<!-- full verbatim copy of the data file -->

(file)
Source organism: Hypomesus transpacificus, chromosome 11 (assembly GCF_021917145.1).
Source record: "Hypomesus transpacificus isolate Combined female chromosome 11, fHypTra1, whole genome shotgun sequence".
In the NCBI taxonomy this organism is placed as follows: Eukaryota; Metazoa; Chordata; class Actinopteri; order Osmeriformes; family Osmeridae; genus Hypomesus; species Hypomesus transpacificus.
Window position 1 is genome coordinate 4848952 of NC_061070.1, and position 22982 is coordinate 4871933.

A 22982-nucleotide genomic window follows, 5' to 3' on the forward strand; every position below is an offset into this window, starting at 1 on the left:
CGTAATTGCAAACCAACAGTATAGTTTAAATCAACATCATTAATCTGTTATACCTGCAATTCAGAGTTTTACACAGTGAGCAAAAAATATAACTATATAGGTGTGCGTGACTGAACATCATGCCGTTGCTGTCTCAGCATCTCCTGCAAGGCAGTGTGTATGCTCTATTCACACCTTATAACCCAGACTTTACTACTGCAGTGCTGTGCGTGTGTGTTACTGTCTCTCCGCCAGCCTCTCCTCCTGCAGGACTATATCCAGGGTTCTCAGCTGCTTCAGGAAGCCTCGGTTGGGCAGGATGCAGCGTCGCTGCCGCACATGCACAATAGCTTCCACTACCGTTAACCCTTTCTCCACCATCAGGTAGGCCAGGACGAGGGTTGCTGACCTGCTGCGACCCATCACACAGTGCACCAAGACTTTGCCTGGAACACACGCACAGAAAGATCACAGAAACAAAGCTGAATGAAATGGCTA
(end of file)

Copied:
Source organism: Hypomesus transpacificus, chromosome 11 (assembly GCF_021917145.1).
Source record: "Hypomesus transpacificus isolate Combined female chromosome 11, fHypTra1, whole genome shotgun sequence".
In the NCBI taxonomy this organism is placed as follows: Eukaryota; Metazoa; Chordata; class Actinopteri; order Osmeriformes; family Osmeridae; genus Hypomesus; species Hypomesus transpacificus.
Window position 1 is genome coordinate 4848952 of NC_061070.1, and position 22982 is coordinate 4871933.

A 22982-nucleotide genomic window follows, 5' to 3' on the forward strand; every position below is an offset into this window, starting at 1 on the left:
CGTAATTGCAAACCAACAGTATAGTTTAAATCAACATCATTAATCTGTTATACCTGCAATTCAGAGTTTTACACAGTGAGCAAAAAATATAACTATATAGGTGTGCGTGACTGAACATCATGCCGTTGCTGTCTCAGCATCTCCTGCAAGGCAGTGTGTATGCTCTATTCACACCTTATAACCCAGACTTTACTACTGCAGTGCTGTGCGTGTGTGTTACTGTCTCTCCGCCAGCCTCTCCTCCTGCAGGACTATATCCAGGGTTCTCAGCTGCTTCAGGAAGCCTCGGTTGGGCAGGATGCAGCGTCGCTGCCGCACATGCACAATAGCTTCCACTACCGTTAACCCTTTCTCCACCATCAGGTAGGCCAGGACGAGGGTTGCTGACCTGCTGCGACCCATCACACAGTGCACCAAGACTTTGCCTGGAACACACGCACAGAAAGATCACAGAAACAAAGCTGAATGAAATGGCTA